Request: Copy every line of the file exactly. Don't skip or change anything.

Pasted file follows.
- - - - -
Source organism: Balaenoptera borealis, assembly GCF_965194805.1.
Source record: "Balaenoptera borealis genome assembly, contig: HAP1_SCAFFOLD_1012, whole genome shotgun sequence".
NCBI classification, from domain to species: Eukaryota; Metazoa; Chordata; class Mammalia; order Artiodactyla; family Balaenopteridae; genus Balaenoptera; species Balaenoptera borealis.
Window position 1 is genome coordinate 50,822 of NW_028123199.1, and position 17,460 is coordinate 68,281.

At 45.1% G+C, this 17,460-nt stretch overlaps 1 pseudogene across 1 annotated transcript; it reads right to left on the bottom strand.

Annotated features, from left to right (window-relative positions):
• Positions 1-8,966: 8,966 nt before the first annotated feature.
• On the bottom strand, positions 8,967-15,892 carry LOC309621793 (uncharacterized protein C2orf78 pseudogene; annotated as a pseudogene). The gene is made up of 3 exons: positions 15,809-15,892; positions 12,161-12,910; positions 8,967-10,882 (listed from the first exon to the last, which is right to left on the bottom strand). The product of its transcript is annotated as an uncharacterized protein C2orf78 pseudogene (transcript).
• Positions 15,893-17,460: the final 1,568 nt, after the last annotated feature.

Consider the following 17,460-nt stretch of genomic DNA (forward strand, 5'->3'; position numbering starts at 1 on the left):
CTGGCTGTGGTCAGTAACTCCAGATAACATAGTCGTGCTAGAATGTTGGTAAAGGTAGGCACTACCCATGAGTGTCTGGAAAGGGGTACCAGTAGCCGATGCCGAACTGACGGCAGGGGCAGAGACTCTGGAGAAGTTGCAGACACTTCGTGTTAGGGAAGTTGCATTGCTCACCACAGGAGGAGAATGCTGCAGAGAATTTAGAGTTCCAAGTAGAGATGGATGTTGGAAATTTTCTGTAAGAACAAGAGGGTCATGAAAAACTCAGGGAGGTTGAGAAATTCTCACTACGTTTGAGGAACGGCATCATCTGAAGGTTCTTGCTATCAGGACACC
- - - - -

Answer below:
Source organism: Balaenoptera borealis, assembly GCF_965194805.1.
Source record: "Balaenoptera borealis genome assembly, contig: HAP1_SCAFFOLD_1012, whole genome shotgun sequence".
NCBI classification, from domain to species: Eukaryota; Metazoa; Chordata; class Mammalia; order Artiodactyla; family Balaenopteridae; genus Balaenoptera; species Balaenoptera borealis.
Window position 1 is genome coordinate 50,822 of NW_028123199.1, and position 17,460 is coordinate 68,281.

At 45.1% G+C, this 17,460-nt stretch overlaps 1 pseudogene across 1 annotated transcript; it reads right to left on the bottom strand.

Annotated features, from left to right (window-relative positions):
• Positions 1-8,966: 8,966 nt before the first annotated feature.
• On the bottom strand, positions 8,967-15,892 carry LOC309621793 (uncharacterized protein C2orf78 pseudogene; annotated as a pseudogene). The gene is made up of 3 exons: positions 15,809-15,892; positions 12,161-12,910; positions 8,967-10,882 (listed from the first exon to the last, which is right to left on the bottom strand). The product of its transcript is annotated as an uncharacterized protein C2orf78 pseudogene (transcript).
• Positions 15,893-17,460: the final 1,568 nt, after the last annotated feature.

Consider the following 17,460-nt stretch of genomic DNA (forward strand, 5'->3'; position numbering starts at 1 on the left):
CTGGCTGTGGTCAGTAACTCCAGATAACATAGTCGTGCTAGAATGTTGGTAAAGGTAGGCACTACCCATGAGTGTCTGGAAAGGGGTACCAGTAGCCGATGCCGAACTGACGGCAGGGGCAGAGACTCTGGAGAAGTTGCAGACACTTCGTGTTAGGGAAGTTGCATTGCTCACCACAGGAGGAGAATGCTGCAGAGAATTTAGAGTTCCAAGTAGAGATGGATGTTGGAAATTTTCTGTAAGAACAAGAGGGTCATGAAAAACTCAGGGAGGTTGAGAAATTCTCACTACGTTTGAGGAACGGCATCATCTGAAGGTTCTTGCTATCAGGACACC